RE: the UCLA basketball story in Sports Illustrated. Of course, as an SC guy, I get some mild amusement from it. But, really, what’s going on there that isn’t going on with a ton of other college students or not-very-successful athletic teams? Kids in college going to a rave? Getting high? Showing up somewhere hung over? Struggling teams featuring bad seeds? Dissension? Poor coaching and leadership? None of this is really massive news, is it? To give UCLA due credit, the reason SI makes this a story is because UCLA has the greatest winning tradition in college basketball. So, in the end, I find this story a different kind of hype than the ones above … but hype nonetheless …

Oregon Recruiting Issues

You'd be smiling too.

RE: the recent Oregon/NCAA news (which was expertly dumped late on a Friday; good work Oregon athletic department taking cues from the U.S. government’s way of keeping bad news quiet by releasing it when the pundits are well into a weekend-beginning Happy Hour): Here are two links that fit my thoughts as an observer of the NCAA’s growing impotence (at best) or crookedness (at worst) and where my amusement comes in as a USC fan.

Finally, I just spent a week at an industry conference in Miami. Thoughts:

  • Our people still know how to use their expense accounts to treat each other to amazing meals and drinks at incredible bars, lounges and clubs. I’ll never rant about that; it’s the way business gets done AND it’s a helluva perk …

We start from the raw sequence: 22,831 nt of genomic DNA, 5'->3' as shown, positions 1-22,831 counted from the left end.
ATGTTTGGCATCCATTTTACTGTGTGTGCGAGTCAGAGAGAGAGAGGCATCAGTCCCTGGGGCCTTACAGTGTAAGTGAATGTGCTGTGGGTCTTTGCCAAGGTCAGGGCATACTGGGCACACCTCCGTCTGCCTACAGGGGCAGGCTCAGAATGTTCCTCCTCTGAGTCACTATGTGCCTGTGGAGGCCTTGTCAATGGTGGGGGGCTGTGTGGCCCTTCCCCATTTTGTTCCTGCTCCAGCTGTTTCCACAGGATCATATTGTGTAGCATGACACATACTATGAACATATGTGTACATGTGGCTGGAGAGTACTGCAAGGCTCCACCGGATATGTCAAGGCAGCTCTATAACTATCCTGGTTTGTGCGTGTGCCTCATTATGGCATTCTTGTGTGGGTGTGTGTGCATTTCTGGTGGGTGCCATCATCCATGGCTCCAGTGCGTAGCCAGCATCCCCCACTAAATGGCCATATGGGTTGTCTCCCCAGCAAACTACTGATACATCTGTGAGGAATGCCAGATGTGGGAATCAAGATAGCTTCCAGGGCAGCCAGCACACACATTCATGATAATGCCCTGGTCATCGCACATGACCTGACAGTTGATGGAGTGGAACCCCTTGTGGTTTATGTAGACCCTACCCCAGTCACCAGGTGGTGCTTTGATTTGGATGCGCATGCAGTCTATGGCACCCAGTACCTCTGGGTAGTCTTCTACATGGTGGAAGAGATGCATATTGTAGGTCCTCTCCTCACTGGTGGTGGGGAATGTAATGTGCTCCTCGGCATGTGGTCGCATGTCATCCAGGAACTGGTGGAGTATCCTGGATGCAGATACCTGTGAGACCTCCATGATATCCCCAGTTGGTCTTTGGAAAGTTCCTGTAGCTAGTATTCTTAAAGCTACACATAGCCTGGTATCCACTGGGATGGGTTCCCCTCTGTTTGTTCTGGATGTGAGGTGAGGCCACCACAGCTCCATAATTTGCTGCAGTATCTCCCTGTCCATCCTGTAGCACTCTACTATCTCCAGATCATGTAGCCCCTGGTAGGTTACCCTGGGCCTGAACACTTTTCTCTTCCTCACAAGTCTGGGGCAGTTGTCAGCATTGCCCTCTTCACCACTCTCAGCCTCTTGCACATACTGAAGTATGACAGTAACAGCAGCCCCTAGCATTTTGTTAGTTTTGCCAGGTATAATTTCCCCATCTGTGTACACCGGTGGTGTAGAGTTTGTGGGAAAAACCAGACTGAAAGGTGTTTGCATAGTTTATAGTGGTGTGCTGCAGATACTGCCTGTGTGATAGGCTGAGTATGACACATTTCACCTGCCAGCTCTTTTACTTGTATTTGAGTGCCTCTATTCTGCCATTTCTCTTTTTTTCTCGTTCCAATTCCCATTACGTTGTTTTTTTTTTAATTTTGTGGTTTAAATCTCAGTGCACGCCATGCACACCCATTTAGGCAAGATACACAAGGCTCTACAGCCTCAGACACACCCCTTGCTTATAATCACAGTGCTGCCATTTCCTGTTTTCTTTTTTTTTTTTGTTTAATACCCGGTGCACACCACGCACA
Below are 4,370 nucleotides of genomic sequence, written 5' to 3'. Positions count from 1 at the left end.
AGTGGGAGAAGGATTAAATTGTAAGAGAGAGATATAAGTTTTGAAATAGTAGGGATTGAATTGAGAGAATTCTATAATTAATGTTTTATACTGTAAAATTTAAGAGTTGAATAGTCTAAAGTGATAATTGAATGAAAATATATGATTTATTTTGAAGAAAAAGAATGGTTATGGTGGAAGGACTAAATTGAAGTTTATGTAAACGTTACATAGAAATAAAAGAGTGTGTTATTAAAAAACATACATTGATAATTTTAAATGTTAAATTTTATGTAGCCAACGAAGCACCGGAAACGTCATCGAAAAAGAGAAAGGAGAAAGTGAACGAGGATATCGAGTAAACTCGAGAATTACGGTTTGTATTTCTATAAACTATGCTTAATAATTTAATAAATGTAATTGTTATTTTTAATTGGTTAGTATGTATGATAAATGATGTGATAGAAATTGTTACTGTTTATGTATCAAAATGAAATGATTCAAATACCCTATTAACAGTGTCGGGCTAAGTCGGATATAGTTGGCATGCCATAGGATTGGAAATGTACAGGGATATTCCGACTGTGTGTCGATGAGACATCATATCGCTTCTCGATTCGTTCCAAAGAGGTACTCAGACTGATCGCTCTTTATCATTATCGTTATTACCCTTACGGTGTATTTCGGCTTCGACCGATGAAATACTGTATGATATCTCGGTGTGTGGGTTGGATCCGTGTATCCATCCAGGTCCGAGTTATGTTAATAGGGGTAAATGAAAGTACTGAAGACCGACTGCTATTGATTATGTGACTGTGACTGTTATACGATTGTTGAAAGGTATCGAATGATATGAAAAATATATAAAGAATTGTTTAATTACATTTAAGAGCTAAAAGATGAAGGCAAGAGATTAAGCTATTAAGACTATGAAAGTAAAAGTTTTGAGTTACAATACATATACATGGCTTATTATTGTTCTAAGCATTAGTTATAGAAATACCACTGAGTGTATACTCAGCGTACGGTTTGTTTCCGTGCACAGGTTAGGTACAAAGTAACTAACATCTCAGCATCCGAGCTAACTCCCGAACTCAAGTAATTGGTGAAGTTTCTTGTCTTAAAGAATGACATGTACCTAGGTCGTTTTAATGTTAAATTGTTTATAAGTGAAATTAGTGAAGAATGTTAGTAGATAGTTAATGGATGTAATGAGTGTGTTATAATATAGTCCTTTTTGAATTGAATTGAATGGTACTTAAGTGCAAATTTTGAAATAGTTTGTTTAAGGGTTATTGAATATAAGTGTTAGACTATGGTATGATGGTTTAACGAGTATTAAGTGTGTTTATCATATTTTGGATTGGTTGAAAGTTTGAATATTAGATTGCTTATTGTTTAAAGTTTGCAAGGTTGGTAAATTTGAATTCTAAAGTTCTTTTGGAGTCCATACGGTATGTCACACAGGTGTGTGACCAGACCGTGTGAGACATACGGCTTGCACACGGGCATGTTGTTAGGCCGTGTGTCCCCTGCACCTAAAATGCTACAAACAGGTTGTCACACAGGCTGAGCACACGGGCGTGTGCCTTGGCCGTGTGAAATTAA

• That said, those hefty expense accounts are one of many things that seem to give a level of self-importance to people with no real right to it. Just be you, and I’ll be me, and if it makes sense for us to work together, let’s do it …
  • DR is an industry of optimists. If a product deserves a chance to work, the people in this business really will give it a fair shot …
  • I’m always amazed by the ability of four people around a table discussing direct response advertising (myself included) to make said conversation appear to outsiders as important as a discussion between world leaders on nuclear disarmament. I’m telling you, we’ve all got that “interested/concerned/piqued/amused” rotation of faces down pat …
  • I don’t think I’ve ever spent five days in a hotel at a networking show and never once seen a single employee of the organization hosting that event … until this week (that’s especially surprising when the organization has something along the lines of two-dozen staffers). As someone who co-founded and co-hosts an industry event that draws 3,000 people, it seems that it’s kind of hard to know what your constituents want or need from the event if your staff is locked up in board rooms or “working” an essentially non-existent “show floor” while the massive bulk of your attendees are doing business across the many bars, restaurants and public spaces at the fantastic property you’ve booked. For me, understanding the full experience of everyone at the event is always crucial to improving it the next time around. That’s why I always spend time on the floor, in the conference rooms, with our sponsors, around the hotel’s bars and restaurants, and at the parties that other companies throw in conjunction with our event …
  • Smartphones are great. I love my iPhone. But they’ve become the bane of the scheduled meeting at events like this. “Hold on, I need to take this call,” is rarely a sufficient excuse to put a 10-minute hold on the one face-to-face meeting we’re likely to have in the next 3-5 months …
  • “I have a hard stop.” Yea, I have a meeting at 2:30, also. But I don’t need to use a dumb corporatized catch-phrase to tell you that (and make you feel like this meeting doesn’t remotely compare to your 2:30) …

With that, this blogging effort has reached a hard stop … for bed.